Differences in Self-Regulatory Strength As a Function of Self-Construal

An experiment tested differences in self-regulation capacity as a function of self-construal (independent vs. interdependent). Research has shown that interdependents often exert more self-control than interdependents because of an increased motivation to behave in a socially appropriate way. We posited that chronic interdependents would perform better on a self-control task than would chronic independents, even after a self-regulatory resource depletion task, because of increased self-control capacity built up through frequent practice. We found that depleted interdependents took less chocolate than depleted independents, supporting our hypothesis that self-regulatory resources differ as a function of self-construal.



Citation:

Ashley Rae Arsena, Jaehoon Lee, and L.J. Shrum (2010) ,"Differences in Self-Regulatory Strength As a Function of Self-Construal ", in NA - Advances in Consumer Research Volume 37, eds. Margaret C. Campbell, Jeff Inman, and Rik Pieters, Duluth, MN : Association for Consumer Research, Pages: 750-751 .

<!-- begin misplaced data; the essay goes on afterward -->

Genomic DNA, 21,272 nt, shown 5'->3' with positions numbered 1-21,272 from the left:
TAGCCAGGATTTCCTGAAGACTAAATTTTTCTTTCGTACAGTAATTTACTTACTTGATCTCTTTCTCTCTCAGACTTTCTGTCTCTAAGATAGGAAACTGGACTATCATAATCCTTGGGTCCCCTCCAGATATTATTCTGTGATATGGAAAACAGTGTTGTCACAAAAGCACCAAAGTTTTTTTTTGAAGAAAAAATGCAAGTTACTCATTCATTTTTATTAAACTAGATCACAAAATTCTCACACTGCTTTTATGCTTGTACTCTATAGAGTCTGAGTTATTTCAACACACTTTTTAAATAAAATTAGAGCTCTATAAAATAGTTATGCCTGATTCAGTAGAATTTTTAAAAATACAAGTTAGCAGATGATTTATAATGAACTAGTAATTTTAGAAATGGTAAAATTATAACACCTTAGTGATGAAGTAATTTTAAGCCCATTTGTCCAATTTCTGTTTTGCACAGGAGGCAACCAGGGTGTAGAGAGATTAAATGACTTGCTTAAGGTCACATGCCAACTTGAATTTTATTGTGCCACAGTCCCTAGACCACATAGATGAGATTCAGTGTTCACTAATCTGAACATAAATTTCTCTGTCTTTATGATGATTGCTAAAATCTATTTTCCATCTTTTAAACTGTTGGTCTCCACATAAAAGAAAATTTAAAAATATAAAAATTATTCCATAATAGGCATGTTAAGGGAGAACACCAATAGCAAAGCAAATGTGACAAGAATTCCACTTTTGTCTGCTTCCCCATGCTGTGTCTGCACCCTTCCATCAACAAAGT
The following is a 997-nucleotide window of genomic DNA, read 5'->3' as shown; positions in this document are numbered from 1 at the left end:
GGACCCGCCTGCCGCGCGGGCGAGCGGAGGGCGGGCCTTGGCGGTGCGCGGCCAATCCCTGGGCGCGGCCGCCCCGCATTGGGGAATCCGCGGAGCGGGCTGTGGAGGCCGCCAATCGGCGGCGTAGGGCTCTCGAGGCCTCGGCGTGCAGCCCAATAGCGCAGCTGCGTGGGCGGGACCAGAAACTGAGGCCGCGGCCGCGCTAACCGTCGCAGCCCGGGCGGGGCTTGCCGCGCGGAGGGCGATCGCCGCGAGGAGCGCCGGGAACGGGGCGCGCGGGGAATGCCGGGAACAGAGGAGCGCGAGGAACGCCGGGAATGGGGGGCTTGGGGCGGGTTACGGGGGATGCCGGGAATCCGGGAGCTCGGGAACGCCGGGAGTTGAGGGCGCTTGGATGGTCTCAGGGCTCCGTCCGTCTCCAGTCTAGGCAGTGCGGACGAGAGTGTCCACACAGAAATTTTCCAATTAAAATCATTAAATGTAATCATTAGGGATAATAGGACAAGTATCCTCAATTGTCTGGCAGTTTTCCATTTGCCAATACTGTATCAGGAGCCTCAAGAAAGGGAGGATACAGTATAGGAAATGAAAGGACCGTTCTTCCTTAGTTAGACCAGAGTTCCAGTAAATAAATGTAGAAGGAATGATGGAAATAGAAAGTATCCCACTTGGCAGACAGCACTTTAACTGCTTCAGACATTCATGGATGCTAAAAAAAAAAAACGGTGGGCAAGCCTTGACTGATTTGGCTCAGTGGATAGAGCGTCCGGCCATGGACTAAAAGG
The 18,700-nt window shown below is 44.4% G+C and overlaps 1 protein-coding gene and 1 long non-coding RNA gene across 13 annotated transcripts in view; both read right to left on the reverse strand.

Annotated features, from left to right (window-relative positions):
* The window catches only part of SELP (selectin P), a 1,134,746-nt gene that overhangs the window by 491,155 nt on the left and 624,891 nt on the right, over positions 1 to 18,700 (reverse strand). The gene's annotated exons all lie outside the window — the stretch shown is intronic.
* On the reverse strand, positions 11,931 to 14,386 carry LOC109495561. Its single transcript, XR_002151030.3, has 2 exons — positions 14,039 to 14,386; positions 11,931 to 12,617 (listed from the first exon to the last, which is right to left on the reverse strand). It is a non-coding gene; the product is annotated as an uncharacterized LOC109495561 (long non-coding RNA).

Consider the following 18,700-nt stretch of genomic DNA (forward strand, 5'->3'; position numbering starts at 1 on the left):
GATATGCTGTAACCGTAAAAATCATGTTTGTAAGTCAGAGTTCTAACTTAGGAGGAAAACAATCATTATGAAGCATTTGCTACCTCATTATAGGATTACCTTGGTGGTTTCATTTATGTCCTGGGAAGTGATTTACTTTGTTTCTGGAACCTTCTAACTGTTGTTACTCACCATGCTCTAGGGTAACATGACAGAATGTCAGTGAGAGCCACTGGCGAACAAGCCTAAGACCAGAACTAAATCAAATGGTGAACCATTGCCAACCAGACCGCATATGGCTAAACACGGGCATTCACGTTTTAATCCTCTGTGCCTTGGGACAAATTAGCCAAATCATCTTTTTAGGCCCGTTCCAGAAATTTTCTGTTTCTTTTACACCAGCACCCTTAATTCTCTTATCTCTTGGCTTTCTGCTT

Authors

Ashley Rae Arsena, University of Texas at San Antonio, USA
Jaehoon Lee, University of Texas at San Antonio, USA
L.J. Shrum, University of Texas at San Antonio, USA



Volume

NA - Advances in Consumer Research Volume 37 | 2010



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